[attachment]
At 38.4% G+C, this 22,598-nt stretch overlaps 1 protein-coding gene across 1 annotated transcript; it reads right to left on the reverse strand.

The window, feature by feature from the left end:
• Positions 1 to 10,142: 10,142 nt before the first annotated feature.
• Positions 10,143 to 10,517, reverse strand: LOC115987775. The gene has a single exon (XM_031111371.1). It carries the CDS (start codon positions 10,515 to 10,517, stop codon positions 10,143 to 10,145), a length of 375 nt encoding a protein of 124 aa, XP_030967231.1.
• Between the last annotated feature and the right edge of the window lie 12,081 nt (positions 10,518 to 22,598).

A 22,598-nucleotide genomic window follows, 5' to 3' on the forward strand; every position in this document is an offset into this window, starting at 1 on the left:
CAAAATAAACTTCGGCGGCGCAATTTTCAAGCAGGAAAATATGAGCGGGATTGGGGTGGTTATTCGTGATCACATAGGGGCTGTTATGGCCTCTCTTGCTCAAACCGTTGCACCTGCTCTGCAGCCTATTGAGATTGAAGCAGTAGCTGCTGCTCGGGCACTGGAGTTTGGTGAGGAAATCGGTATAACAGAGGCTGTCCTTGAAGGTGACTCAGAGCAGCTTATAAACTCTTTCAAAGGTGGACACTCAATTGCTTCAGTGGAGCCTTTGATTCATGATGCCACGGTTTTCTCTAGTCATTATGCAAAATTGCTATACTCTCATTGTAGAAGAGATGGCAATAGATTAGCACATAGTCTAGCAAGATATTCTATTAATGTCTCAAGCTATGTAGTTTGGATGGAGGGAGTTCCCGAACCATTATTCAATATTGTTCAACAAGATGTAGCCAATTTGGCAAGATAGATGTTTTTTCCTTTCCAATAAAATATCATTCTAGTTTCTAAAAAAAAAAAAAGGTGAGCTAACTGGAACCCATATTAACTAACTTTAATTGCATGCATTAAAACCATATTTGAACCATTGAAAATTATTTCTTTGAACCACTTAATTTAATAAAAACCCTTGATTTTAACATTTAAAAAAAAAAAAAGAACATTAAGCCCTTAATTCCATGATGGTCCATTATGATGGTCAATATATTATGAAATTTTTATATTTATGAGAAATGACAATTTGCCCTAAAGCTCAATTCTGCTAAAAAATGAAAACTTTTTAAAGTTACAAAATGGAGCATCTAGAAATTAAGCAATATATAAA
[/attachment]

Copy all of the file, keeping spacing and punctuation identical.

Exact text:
At 38.4% G+C, this 22,598-nt stretch overlaps 1 protein-coding gene across 1 annotated transcript; it reads right to left on the reverse strand.

The window, feature by feature from the left end:
• Positions 1 to 10,142: 10,142 nt before the first annotated feature.
• Positions 10,143 to 10,517, reverse strand: LOC115987775. The gene has a single exon (XM_031111371.1). It carries the CDS (start codon positions 10,515 to 10,517, stop codon positions 10,143 to 10,145), a length of 375 nt encoding a protein of 124 aa, XP_030967231.1.
• Between the last annotated feature and the right edge of the window lie 12,081 nt (positions 10,518 to 22,598).

A 22,598-nucleotide genomic window follows, 5' to 3' on the forward strand; every position in this document is an offset into this window, starting at 1 on the left:
CAAAATAAACTTCGGCGGCGCAATTTTCAAGCAGGAAAATATGAGCGGGATTGGGGTGGTTATTCGTGATCACATAGGGGCTGTTATGGCCTCTCTTGCTCAAACCGTTGCACCTGCTCTGCAGCCTATTGAGATTGAAGCAGTAGCTGCTGCTCGGGCACTGGAGTTTGGTGAGGAAATCGGTATAACAGAGGCTGTCCTTGAAGGTGACTCAGAGCAGCTTATAAACTCTTTCAAAGGTGGACACTCAATTGCTTCAGTGGAGCCTTTGATTCATGATGCCACGGTTTTCTCTAGTCATTATGCAAAATTGCTATACTCTCATTGTAGAAGAGATGGCAATAGATTAGCACATAGTCTAGCAAGATATTCTATTAATGTCTCAAGCTATGTAGTTTGGATGGAGGGAGTTCCCGAACCATTATTCAATATTGTTCAACAAGATGTAGCCAATTTGGCAAGATAGATGTTTTTTCCTTTCCAATAAAATATCATTCTAGTTTCTAAAAAAAAAAAAAGGTGAGCTAACTGGAACCCATATTAACTAACTTTAATTGCATGCATTAAAACCATATTTGAACCATTGAAAATTATTTCTTTGAACCACTTAATTTAATAAAAACCCTTGATTTTAACATTTAAAAAAAAAAAAAGAACATTAAGCCCTTAATTCCATGATGGTCCATTATGATGGTCAATATATTATGAAATTTTTATATTTATGAGAAATGACAATTTGCCCTAAAGCTCAATTCTGCTAAAAAATGAAAACTTTTTAAAGTTACAAAATGGAGCATCTAGAAATTAAGCAATATATAAA